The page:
Here’s An Idea

Deborah Venable



Social Security and Medicare may still be that “untouchable” third rail in politics, but it needn’t be the case.  The whole thing could be handled very simply and even fairly if the government were only willing to admit they had made a mistake in the first place in constantly turning the free market on its ear for the sake of progressive socialism.  It certainly has NOT guaranteed “social security” for old folks and it will continue to fail younger folks year after year.


The simple fact is that the government should not be in the insurance business!


A little background:  My folks were both working long before Social Security and Medicare were established.  They bought their own insurance policies from private companies to provide for catastrophic eventualities and they saved for their retirement out of the wages they made.  They did all this even during the Great Depression.  They also knew how to budget their money so that they did not spend more than they earned.  They had two children, for which they provided essentials, an astronomical amount of love, and a more than adequate education subsidized by their own intellects and common sense. 


Needless to say, my brother and I went into the work force in the early years of Social Security and F.I.C.A. deductions.  We never had a paycheck that didn’t include those deductions.  I remember my folks grousing about those deductions and the ever-increasing federal and state income tax deductions.  My mother was the bookkeeper in the family, so it fell to her to file the tax forms every year.  She got us involved early on, giving us massive columns of numbers to add up and double check for accuracy, as our kitchen table was covered with receipts, check stubs, forms and IRS formula tables.  Back in those days, we knew just how much the government was costing us.


Even though my folks had been FDR devoted Democrats, they would often say that they would never live to see the money that was being taken from them via Social Security and Medicare payments.  They knew that if the choice were left to them about how to spend their own money, they would be better off.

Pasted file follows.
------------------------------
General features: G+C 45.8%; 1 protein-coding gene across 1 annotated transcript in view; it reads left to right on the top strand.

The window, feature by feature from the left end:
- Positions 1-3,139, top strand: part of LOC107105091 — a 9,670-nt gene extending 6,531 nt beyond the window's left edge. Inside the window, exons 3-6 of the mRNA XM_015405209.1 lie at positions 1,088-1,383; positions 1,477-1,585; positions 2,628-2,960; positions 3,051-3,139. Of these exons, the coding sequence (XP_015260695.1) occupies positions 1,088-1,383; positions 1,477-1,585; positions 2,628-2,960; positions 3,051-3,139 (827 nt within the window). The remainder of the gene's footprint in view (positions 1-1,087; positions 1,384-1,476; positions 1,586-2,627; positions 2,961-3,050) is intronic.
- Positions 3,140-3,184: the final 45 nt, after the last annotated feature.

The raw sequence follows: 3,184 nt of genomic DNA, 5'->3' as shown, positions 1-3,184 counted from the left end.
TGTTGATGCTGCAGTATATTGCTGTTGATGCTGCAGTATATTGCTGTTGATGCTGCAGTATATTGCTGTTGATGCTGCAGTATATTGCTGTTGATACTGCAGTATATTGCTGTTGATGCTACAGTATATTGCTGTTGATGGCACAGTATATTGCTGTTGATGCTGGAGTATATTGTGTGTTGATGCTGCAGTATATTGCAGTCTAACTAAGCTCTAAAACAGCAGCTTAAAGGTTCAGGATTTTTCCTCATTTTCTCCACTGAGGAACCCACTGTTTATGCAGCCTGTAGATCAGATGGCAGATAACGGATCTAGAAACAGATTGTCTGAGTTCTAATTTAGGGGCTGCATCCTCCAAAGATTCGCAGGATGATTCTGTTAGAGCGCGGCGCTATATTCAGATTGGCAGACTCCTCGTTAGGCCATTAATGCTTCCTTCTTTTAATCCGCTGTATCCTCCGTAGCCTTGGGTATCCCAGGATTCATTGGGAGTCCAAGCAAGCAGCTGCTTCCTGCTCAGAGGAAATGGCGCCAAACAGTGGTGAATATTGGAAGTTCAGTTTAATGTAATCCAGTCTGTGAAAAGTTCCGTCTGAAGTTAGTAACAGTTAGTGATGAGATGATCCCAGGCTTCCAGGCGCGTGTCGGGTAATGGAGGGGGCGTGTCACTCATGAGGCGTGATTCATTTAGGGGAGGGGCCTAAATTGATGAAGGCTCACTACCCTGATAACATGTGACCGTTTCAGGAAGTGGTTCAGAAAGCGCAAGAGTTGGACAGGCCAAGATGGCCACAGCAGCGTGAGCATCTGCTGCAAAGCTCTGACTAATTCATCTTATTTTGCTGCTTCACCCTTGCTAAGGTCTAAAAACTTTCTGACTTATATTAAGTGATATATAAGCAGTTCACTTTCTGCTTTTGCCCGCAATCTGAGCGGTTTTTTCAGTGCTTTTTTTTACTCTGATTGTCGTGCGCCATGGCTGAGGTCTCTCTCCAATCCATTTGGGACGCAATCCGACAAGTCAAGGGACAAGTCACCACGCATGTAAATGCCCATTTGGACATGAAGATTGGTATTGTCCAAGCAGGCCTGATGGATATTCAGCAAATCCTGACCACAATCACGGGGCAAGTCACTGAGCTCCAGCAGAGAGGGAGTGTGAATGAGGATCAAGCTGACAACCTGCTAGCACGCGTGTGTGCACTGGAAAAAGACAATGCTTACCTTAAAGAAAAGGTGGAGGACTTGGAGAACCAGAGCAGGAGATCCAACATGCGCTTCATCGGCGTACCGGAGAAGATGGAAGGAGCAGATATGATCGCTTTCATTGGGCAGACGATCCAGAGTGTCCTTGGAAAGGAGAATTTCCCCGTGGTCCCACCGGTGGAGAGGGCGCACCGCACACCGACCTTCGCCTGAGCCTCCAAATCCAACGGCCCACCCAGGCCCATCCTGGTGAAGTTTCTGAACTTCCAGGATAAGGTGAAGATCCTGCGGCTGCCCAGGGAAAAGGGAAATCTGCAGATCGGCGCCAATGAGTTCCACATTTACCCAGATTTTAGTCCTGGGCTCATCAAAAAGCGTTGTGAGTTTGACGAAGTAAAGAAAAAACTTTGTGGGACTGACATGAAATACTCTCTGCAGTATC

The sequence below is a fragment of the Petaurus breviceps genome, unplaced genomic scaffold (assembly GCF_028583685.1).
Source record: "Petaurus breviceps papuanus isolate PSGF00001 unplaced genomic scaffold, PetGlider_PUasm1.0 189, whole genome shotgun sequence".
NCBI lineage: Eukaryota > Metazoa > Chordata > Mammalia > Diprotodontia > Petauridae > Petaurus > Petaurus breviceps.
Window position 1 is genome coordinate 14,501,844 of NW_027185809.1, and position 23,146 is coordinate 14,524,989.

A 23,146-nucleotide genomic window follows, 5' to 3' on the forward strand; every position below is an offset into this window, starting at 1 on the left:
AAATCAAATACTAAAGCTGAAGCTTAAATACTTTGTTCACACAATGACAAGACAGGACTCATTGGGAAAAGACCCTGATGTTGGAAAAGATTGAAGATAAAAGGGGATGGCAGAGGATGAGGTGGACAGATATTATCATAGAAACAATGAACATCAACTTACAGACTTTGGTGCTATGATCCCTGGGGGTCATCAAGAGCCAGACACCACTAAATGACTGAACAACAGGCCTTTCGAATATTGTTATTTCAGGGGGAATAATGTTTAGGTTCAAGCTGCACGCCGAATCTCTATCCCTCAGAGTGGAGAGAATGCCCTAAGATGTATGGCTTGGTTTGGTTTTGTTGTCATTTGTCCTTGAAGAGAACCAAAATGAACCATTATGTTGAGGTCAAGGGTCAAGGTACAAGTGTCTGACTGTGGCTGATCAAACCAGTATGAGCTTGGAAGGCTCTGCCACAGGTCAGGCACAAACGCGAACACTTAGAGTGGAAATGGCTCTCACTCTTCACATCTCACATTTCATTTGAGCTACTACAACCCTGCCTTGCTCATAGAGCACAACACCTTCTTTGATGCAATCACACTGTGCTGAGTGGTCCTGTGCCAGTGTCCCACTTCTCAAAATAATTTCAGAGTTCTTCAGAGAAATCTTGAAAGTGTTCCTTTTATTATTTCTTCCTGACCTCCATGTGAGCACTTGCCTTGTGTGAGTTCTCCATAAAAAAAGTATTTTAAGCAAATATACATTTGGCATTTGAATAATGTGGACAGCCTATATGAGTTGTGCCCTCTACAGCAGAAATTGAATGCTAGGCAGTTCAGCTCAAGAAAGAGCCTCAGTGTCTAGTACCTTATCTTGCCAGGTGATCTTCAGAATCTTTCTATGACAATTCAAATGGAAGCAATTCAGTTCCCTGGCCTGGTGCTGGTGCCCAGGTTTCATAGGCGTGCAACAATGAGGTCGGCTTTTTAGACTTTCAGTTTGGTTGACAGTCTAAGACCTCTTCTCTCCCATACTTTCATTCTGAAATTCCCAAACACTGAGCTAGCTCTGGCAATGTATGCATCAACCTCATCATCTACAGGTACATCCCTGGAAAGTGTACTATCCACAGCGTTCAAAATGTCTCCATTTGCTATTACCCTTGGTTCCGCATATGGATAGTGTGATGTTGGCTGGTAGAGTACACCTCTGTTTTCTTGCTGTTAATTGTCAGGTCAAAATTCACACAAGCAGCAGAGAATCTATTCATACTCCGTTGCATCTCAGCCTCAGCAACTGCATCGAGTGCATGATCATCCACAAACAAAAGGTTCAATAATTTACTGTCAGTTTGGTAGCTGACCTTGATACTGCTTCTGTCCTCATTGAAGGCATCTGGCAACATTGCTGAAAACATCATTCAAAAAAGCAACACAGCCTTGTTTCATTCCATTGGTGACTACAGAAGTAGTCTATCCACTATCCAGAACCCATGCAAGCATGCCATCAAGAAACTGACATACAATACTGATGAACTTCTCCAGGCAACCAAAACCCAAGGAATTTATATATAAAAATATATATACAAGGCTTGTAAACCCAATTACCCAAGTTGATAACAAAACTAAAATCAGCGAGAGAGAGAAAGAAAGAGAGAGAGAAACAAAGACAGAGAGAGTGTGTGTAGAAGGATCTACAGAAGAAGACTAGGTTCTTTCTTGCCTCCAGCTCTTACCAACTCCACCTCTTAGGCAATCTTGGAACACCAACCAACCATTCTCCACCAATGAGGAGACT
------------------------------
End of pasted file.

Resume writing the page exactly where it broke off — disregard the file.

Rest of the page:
My father worked until he was 67 years old and forced to retire.  (He was, after all a structural ironworker and nobody wanted him climbing around on I beams at that age.)  He received Social Security checks for a little less than four years until his death.  His death was very probably the result of depending on the medical system to diagnose a leaking aneurysm within the confines of what Medicare insurance would pay for.  In the end it took a conscientious doctor in a Veterans’ hospital (of all places) to find what others had missed.  They were almost able to save his life, but the aneurysm burst and he took his (forty-year-old healthy, according to his doctors) heart to the grave with him.  In other words, his was a needless death even back then. 


My mother had been disabled for several years by that time, and she received Social Security checks, (and of course continued to pay Medicare premiums) for another fourteen years.  To say that I was not impressed with the healthcare she received over those years would be a gross understatement.  But I did not run her life or make her choices for her.  Even though she lived with us, she insisted on using her own resources for her healthcare – and that was Medicare.  As with my father, her last hospitalization was (at my insistence) a different one from that which had been treating her and sending her home to die.  Medicare has a way of putting one in an impossible rut if you are in need of repeated treatment.  It is very hard to extricate yourself from one system to seek another within that bureaucratic system of government health insurance. 


Choices.  Isn’t that what life is really all about?         


So, here’s the idea.  Since everyone should know that Social Security and Medicare are broken, bankrupt, and less than adequate, can we, at least, make it a choice to participate in or not?  This choice could be exercised at any time either to continue or withdraw from the system.  If you withdraw, then you are out for good.  You simply take a payout of the amount you have paid in, along with calculated interest on what that money would have earned you in a modest investment or insurance premiums, and you are on your own.  Otherwise, if you believe in the Nanny State, and wish to continue to serve and be served by it, so be it. 


The advantages should be obvious.  Let’s see how many politicians, present and future, will dare to touch the rail and put some common sense back in government, shall we?  And doctors, who would you rather answer to – your elderly patients with their own money, or the regulatory government bureaucrats telling you what you must do or not do for your patients?  Can we have an honest answer to that one, please?



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